SINGAPORE, May 15 — She was feeding her one-month-old baby girl when Susanna Nickalls had a mental image of her cutting herself and harming her child. She was feeling annoyed because her husband had overslept and missed his turn to feed their daughter.
“I felt let down. My thought process was: ‘If anything happens to me or my baby, my husband would be sorry’,” recalled the 36-year-old, of that day in April 2013.
After shouting at her husband and crying for an hour, Nickalls confided in a good friend about her emotional distress. Persuaded to seek help at the National University Hospital’s Women’s Emotional Health Service, she was diagnosed with mild postnatal depression.
It was then that Nickalls realised she had also suffered from postnatal depression for a few months after giving birth to her son two years earlier.
At that time, she was also easily annoyed, such as when she could not find her shoes and it felt like it was “the worst thing in the world”. She blamed her mood swings on a number of things, unaware that it was postnatal depression.
“I thought it was because of the sleep deprivation and I thought I was failing as a mother,” said Nickalls, a Briton who has been living here for eight years. “I didn’t think that uncontrollable crying was part of postnatal depression. I thought it’s just hormonal.”
Nickalls’ lack of understanding of postnatal depression is not uncommon here. Experts told TODAY many women do not recognise the symptoms, and even those who do resist seeking help out of fear of how others would view them.
Around 6 to 8 per cent of mothers suffer from postnatal depression — this translates to at least nearly 2,000 women, using last year’s figure of 33,000 births.
But since 2008, the Women’s Mental Wellness Service at KK Women’s and Children’s Hospital has seen only about 700 new cases of postpartum depression. The peak was in 2012, when there were almost 100 new cases. Since then, it has averaged at around 83 cases.
The low awareness of postnatal depression was highlighted as an issue to tackle in a coroner’s inquiry last week into the case of Koh Suan Ping, 29, and her two-month-old daughter, Jaelyn Ng, who were found dead at the foot of their Fajar Road block in November last year.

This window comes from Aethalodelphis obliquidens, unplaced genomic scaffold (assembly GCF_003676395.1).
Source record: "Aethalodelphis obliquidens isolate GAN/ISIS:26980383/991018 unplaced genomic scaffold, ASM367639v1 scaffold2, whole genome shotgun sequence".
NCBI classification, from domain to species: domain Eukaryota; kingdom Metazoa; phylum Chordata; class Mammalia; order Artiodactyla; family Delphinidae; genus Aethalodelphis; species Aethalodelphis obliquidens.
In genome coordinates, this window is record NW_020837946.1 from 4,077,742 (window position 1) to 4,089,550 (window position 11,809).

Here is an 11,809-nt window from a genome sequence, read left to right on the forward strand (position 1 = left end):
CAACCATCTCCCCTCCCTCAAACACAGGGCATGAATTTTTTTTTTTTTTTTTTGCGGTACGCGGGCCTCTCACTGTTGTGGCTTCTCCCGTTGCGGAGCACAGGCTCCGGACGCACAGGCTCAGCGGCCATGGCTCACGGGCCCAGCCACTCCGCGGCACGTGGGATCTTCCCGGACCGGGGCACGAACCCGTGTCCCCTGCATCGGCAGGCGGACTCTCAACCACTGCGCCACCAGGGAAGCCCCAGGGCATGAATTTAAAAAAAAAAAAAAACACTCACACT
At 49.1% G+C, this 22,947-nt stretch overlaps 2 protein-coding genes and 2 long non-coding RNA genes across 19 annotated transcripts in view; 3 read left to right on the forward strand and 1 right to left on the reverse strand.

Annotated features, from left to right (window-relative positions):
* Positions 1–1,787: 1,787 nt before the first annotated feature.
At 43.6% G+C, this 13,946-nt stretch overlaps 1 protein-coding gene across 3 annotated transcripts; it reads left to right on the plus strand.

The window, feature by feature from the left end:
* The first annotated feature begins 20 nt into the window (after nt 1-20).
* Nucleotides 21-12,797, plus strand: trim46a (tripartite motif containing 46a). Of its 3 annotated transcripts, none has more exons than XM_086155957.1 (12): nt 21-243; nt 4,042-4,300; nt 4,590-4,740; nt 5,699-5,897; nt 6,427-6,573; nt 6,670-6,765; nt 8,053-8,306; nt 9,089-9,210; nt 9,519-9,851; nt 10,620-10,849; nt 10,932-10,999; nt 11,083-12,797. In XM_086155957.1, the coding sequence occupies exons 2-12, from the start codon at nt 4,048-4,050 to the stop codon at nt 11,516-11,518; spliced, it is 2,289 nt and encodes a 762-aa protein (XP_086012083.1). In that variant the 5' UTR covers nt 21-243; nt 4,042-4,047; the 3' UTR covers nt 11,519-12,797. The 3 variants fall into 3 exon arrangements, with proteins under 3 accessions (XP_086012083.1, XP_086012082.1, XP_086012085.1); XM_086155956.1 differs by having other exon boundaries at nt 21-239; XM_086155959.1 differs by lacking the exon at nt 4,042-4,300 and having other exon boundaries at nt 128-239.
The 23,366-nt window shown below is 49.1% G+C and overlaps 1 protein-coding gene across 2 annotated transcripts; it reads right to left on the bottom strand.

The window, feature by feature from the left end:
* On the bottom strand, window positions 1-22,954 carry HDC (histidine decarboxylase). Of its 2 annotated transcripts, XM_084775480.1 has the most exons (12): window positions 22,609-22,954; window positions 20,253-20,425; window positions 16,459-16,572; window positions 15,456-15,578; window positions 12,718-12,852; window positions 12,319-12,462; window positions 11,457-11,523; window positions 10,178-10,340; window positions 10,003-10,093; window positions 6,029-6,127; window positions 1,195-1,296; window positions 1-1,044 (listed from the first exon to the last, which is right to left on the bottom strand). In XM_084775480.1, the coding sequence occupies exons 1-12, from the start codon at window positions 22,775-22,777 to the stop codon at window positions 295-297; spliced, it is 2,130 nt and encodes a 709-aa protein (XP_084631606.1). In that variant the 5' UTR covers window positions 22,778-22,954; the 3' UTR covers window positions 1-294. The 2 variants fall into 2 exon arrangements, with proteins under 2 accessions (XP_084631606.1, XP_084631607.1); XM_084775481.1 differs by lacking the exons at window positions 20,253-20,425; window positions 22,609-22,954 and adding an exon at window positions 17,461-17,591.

In ruling that Koh took her own life in the fall from height with her baby because she was in postnatal depression, State Coroner Marvin Bay said it was important that new mothers — and those around them — know about the condition and how to find help.
Housewife Amanda (not her real name), 28, who was diagnosed with the condition several months after her second son was born in December 2015, agreed that more people need to learn about the stress of motherhood and postnatal depression.
Between caring for her six-year-old firstborn and household chores, she was tied up with her newborn, leaving her exhausted and agitated at the end of days that typically lasted 17 hours.
“I would cry with my baby and ask, ‘What do you want?’” she said.
Amanda took her frustration out on her husband and they quarrelled nearly every week.
“When I got into a heated argument with my husband, I think of ending my life because it’s so tiring,” she said. “But I kept thinking of my kids, and I can’t just leave them behind. That held me back.”
Amanda said her mother was the one who sensed that something was amiss. “My mom said it might be good for me and my children if I get medical help, rather than wait for things to turn ugly,” she added.
Although she was afraid that she would be judged by others as being mentally ill, Amanda saw a psychiatrist but has kept it a secret from friends.
“I don’t want people to think that I’m not a good mother. And I don’t want my friends to keep their distance away from me, and say, ‘Is she going to go crazy or something?’” she said.
Sharing similar sentiments, Jamie (not her real name), a 31-year-old teacher who also slipped into depression after giving birth to her daughter last August, said the stigma weighs on mothers struggling with the condition.
“The fact that I am uncomfortable to give my name reflects this. I don’t want my parents or my in-laws to get comments from their friends about it,” she added.
Healthcare professionals, these women said, ought to educate parents-to-be on postnatal depression during prenatal check-ups, and share resources, such as information on the different help centres. But it still takes support and vigilance from loved ones after baby is born to ensure mothers who need professional help get it promptly, they added.
Nickalls noted: “Mothers-to-be should not just plan about getting those cute socks, but plan for their mental health care as well.” —TODAY